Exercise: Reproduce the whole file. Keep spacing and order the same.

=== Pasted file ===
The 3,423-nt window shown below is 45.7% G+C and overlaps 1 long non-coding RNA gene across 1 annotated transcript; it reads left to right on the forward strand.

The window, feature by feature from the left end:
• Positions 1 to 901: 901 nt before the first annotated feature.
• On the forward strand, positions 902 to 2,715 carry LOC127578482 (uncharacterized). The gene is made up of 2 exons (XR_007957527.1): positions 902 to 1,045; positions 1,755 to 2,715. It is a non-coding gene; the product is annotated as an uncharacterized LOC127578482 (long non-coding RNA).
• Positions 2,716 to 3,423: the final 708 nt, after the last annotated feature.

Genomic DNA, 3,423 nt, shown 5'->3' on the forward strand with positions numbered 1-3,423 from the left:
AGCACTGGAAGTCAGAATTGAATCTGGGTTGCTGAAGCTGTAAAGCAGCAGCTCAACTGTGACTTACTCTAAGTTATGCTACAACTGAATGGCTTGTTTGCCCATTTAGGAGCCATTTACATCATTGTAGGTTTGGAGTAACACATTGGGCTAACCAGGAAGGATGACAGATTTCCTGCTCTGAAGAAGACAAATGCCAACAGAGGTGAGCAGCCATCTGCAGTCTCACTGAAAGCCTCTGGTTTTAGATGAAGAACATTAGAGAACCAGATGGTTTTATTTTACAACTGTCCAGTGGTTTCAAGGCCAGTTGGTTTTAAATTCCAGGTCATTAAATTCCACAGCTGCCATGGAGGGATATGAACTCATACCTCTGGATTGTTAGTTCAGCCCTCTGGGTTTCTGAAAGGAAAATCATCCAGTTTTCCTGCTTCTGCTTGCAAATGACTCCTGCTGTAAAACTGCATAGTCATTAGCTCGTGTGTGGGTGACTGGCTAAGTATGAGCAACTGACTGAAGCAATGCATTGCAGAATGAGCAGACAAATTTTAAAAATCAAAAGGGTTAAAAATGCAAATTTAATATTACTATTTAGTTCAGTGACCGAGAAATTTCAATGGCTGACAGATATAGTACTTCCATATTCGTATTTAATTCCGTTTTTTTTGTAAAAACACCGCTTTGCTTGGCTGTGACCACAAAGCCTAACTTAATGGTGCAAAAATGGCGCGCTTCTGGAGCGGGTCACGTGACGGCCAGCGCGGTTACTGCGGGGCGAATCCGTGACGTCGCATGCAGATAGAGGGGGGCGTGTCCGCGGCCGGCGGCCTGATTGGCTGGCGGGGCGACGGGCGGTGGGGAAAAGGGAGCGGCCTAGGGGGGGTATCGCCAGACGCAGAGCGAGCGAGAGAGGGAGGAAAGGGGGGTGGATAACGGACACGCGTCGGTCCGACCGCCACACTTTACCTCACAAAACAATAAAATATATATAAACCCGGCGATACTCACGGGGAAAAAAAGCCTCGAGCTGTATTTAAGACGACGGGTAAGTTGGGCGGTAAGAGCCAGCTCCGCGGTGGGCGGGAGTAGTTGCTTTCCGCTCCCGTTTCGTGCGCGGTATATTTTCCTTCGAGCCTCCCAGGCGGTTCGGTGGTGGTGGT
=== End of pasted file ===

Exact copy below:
The 3,423-nt window shown below is 45.7% G+C and overlaps 1 long non-coding RNA gene across 1 annotated transcript; it reads left to right on the forward strand.

The window, feature by feature from the left end:
• Positions 1 to 901: 901 nt before the first annotated feature.
• On the forward strand, positions 902 to 2,715 carry LOC127578482 (uncharacterized). The gene is made up of 2 exons (XR_007957527.1): positions 902 to 1,045; positions 1,755 to 2,715. It is a non-coding gene; the product is annotated as an uncharacterized LOC127578482 (long non-coding RNA).
• Positions 2,716 to 3,423: the final 708 nt, after the last annotated feature.

Genomic DNA, 3,423 nt, shown 5'->3' on the forward strand with positions numbered 1-3,423 from the left:
AGCACTGGAAGTCAGAATTGAATCTGGGTTGCTGAAGCTGTAAAGCAGCAGCTCAACTGTGACTTACTCTAAGTTATGCTACAACTGAATGGCTTGTTTGCCCATTTAGGAGCCATTTACATCATTGTAGGTTTGGAGTAACACATTGGGCTAACCAGGAAGGATGACAGATTTCCTGCTCTGAAGAAGACAAATGCCAACAGAGGTGAGCAGCCATCTGCAGTCTCACTGAAAGCCTCTGGTTTTAGATGAAGAACATTAGAGAACCAGATGGTTTTATTTTACAACTGTCCAGTGGTTTCAAGGCCAGTTGGTTTTAAATTCCAGGTCATTAAATTCCACAGCTGCCATGGAGGGATATGAACTCATACCTCTGGATTGTTAGTTCAGCCCTCTGGGTTTCTGAAAGGAAAATCATCCAGTTTTCCTGCTTCTGCTTGCAAATGACTCCTGCTGTAAAACTGCATAGTCATTAGCTCGTGTGTGGGTGACTGGCTAAGTATGAGCAACTGACTGAAGCAATGCATTGCAGAATGAGCAGACAAATTTTAAAAATCAAAAGGGTTAAAAATGCAAATTTAATATTACTATTTAGTTCAGTGACCGAGAAATTTCAATGGCTGACAGATATAGTACTTCCATATTCGTATTTAATTCCGTTTTTTTTGTAAAAACACCGCTTTGCTTGGCTGTGACCACAAAGCCTAACTTAATGGTGCAAAAATGGCGCGCTTCTGGAGCGGGTCACGTGACGGCCAGCGCGGTTACTGCGGGGCGAATCCGTGACGTCGCATGCAGATAGAGGGGGGCGTGTCCGCGGCCGGCGGCCTGATTGGCTGGCGGGGCGACGGGCGGTGGGGAAAAGGGAGCGGCCTAGGGGGGGTATCGCCAGACGCAGAGCGAGCGAGAGAGGGAGGAAAGGGGGGTGGATAACGGACACGCGTCGGTCCGACCGCCACACTTTACCTCACAAAACAATAAAATATATATAAACCCGGCGATACTCACGGGGAAAAAAAGCCTCGAGCTGTATTTAAGACGACGGGTAAGTTGGGCGGTAAGAGCCAGCTCCGCGGTGGGCGGGAGTAGTTGCTTTCCGCTCCCGTTTCGTGCGCGGTATATTTTCCTTCGAGCCTCCCAGGCGGTTCGGTGGTGGTGGT